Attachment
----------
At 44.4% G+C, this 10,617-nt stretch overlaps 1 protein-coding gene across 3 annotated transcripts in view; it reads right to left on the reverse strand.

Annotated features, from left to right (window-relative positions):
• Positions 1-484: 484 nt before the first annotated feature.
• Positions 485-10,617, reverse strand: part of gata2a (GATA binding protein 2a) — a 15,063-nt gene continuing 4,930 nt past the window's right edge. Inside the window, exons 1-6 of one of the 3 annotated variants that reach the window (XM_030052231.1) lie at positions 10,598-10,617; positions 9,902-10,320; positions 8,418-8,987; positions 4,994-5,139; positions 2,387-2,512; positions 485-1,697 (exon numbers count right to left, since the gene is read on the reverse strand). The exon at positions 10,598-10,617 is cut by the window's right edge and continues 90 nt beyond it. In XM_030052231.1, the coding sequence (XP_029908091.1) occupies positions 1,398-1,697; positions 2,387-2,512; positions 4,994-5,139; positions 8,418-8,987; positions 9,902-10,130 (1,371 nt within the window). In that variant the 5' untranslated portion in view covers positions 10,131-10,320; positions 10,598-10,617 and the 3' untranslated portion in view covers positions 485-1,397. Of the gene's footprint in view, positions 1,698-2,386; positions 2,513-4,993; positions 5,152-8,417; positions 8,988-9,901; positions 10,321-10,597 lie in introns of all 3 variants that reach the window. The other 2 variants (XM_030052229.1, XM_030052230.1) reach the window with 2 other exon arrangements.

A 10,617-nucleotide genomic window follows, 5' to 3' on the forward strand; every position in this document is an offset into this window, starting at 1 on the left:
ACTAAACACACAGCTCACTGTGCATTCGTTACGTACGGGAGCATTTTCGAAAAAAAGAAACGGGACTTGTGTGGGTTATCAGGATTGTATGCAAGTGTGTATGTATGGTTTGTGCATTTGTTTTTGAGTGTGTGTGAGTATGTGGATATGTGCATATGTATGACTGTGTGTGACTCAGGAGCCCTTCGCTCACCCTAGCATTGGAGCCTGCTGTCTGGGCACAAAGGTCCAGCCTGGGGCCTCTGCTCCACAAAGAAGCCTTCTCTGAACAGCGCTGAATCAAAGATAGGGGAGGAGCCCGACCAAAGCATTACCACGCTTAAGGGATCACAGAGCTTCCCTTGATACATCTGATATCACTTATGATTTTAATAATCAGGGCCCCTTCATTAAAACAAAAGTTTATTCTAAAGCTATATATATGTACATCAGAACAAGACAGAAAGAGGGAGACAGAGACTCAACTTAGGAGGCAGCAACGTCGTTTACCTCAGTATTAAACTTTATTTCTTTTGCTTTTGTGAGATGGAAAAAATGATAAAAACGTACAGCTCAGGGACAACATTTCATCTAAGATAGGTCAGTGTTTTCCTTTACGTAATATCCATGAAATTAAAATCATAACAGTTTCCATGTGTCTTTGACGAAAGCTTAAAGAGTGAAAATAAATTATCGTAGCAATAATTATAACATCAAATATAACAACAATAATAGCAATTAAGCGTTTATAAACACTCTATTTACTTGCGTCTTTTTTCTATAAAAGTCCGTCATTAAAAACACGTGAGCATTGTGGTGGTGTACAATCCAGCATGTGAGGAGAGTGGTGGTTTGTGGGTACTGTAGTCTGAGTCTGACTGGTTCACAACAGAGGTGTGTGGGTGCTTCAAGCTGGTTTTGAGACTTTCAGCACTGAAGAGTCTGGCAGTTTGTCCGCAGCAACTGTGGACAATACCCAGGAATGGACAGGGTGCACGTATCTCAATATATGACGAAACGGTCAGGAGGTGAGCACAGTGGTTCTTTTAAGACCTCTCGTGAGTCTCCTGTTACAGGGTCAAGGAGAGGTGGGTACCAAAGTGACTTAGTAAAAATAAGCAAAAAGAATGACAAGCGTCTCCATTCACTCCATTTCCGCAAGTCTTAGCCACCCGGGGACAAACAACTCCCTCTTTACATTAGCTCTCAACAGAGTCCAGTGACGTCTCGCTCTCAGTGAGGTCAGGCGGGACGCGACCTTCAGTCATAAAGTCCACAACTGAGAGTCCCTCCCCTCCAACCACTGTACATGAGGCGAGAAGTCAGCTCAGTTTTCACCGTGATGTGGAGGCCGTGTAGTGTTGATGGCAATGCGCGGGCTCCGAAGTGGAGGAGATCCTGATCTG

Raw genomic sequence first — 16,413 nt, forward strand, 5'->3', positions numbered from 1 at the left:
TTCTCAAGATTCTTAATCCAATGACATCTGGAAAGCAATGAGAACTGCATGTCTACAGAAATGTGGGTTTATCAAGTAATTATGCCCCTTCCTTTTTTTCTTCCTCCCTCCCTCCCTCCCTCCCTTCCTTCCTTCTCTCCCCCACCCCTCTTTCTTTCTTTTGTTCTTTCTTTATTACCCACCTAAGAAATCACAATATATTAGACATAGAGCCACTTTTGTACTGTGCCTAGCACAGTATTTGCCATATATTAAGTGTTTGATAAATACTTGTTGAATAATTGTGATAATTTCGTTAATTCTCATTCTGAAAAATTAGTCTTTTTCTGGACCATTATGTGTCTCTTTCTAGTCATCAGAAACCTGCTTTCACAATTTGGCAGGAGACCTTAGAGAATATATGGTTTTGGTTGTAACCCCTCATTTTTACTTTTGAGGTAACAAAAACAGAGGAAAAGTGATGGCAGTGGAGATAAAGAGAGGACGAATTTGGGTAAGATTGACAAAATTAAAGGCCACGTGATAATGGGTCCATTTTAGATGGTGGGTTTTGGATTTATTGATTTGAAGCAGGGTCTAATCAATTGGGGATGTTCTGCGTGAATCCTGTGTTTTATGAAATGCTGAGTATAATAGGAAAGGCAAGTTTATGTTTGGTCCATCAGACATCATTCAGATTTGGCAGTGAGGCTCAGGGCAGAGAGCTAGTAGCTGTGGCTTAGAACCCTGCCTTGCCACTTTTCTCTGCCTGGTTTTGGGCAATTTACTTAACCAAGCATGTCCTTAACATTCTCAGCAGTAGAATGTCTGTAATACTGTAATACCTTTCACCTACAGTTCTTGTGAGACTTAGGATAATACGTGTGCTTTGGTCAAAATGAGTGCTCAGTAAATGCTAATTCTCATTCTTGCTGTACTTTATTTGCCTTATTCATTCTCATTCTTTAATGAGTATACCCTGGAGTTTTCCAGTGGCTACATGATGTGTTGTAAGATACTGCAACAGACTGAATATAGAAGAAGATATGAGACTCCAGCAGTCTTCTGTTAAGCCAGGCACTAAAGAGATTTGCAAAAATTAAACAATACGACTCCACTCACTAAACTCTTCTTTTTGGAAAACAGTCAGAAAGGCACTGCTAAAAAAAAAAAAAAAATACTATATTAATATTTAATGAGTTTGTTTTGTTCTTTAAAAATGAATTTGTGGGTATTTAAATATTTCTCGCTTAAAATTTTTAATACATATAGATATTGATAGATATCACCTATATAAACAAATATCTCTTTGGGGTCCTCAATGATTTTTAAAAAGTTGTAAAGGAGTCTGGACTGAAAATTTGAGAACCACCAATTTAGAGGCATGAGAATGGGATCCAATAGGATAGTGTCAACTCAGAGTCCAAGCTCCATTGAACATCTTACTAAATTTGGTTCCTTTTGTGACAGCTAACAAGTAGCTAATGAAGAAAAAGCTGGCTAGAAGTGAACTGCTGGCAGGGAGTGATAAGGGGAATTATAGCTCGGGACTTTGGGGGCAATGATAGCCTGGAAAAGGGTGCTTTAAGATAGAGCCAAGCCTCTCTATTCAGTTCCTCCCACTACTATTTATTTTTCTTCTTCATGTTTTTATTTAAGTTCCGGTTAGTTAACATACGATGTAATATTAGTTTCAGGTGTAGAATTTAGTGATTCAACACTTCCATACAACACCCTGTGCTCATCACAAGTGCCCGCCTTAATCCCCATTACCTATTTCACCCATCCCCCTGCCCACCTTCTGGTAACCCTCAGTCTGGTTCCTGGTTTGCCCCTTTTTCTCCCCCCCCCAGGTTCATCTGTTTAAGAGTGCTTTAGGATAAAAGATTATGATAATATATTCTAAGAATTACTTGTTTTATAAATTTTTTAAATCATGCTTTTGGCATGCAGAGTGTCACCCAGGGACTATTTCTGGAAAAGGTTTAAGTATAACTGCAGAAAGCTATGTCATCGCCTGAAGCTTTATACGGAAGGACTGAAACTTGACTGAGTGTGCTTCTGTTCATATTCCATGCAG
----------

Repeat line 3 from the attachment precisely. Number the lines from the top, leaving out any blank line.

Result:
• Positions 1-484: 484 nt before the first annotated feature.